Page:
View Full Version : MOA or Clicks adjustments.

January 15, 2010, 04:38 PM
Whick is better
Iv seen scopes that come in... im pulling up a blank but there was a either a click adjustment and a MOA adjustment or somthing like that. Whats the difference and what would. I thought there was just MOA adjustment but some site offered a click or somthing else adjustment or the MOA version.

Im pretty familiar with the MOA adjustment but clicks?
And if there are other types please feel free to add them in and explain the differences because i had no clue other adjustments even existed.

Brian Pfleuger
January 15, 2010, 04:41 PM
As far as I know, "clicks" is just jargon for the smallest unit of adjustment.

One "click" is 1/4 inch, or 1/4 moa, or 1/8 inch at 100 yards.

Some scopes actually "click", some don't. Most do.

A "click" is the smallest increment, regardless.

If you're 1/2 inch off at 100 and the adjustment is 1/4 inch at 100, then it's 2 "clicks".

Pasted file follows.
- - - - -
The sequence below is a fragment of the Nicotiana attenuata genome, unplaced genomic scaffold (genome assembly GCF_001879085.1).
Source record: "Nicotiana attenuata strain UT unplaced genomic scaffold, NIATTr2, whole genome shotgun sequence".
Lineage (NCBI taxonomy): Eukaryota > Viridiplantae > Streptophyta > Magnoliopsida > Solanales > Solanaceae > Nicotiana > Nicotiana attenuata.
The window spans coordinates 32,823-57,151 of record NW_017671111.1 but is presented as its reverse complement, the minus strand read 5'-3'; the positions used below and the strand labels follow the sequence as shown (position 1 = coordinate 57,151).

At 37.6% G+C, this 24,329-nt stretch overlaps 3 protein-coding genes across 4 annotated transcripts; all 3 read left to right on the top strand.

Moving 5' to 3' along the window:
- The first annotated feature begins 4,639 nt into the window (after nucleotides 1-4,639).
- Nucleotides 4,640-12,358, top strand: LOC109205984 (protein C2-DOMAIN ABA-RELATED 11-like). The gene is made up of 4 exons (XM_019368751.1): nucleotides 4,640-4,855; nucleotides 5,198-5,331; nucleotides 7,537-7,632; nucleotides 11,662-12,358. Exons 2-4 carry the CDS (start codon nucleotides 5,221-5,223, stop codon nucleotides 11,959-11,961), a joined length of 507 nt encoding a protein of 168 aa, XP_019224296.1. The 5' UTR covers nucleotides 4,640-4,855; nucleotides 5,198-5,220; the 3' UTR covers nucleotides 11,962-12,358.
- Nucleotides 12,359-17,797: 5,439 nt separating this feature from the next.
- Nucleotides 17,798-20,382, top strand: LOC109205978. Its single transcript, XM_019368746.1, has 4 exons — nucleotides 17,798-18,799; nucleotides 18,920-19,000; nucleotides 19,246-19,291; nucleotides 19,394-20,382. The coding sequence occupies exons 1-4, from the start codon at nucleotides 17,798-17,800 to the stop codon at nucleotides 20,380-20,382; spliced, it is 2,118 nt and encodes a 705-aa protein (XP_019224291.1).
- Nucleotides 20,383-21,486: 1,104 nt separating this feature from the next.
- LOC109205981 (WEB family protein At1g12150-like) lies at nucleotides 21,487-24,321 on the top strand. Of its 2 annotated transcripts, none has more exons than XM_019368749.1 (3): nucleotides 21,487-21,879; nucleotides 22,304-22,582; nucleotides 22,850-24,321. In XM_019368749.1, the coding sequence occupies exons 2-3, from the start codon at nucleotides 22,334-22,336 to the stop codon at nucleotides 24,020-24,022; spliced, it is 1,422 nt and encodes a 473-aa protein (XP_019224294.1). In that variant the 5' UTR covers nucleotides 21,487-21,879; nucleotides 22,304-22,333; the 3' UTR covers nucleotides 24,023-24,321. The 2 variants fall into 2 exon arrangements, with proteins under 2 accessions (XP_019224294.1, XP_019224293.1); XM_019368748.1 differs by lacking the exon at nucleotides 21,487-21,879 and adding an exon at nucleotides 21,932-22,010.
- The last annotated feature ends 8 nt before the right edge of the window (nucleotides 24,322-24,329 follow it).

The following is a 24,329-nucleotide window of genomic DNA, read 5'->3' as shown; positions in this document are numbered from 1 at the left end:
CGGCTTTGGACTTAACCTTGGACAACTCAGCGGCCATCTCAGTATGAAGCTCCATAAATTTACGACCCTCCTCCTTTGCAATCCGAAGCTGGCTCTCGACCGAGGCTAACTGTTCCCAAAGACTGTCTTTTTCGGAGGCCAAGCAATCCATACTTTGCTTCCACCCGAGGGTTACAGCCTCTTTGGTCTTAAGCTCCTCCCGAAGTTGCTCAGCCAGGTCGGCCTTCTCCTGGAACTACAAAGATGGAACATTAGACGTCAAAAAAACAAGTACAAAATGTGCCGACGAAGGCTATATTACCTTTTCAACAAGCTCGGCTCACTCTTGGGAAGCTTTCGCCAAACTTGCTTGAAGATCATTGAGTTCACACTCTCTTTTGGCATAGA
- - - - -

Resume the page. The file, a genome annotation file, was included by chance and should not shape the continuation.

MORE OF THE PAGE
Of course, there's also a "klick", which is jargon for a kilometer, but that doesn't have much to do with a scope. ;)

January 15, 2010, 04:45 PM
You can get adjustments in mils, also. They're used the exact same, just different quantities.

Instead of measuring hold-over in terms of linear distance (inches or cm), it would be helpful to translate those linear distances into units of angular measure. The concept of angular measure is that an angle of 1 degree demarcates 1.7 yards at 100 yards, or 3.5 yards at 200 yards. Everyone with a basic understanding of geometry should understand how angles work.

There are two units of angular measurement commonly used in rifle scopes. The first is the "minute of angle." Dividing a circle into 360 degrees, then each degree contains 60 minutes. One MOA demarcates 1.0472" per 100 yards of distance.

The second is the "mil". One mil is one part transverse per 1000 parts distance. In units we understand, 1 mil is 3.6" per 100 yards (ie, 100 yards is 3600", one thousandth of which is 3.6"). Consequently it's also 1 yard at 1000 yards. Alternatively, in metric, 1 mil is 10cm per 100 meters, or 1m at 1000 meters.

In principle, either system can be used. If you're thinking about or communicating elevation values (for example looking at data and then dialing or holding off), a typical elevation value in MOA for 308 looks like "11.25" which is four digits, but the same mil-based would be just "3.2" or two digits. (In fact you can go out to over 1000 yards before needing more than two digits of elevation in mils.) This is less information to process.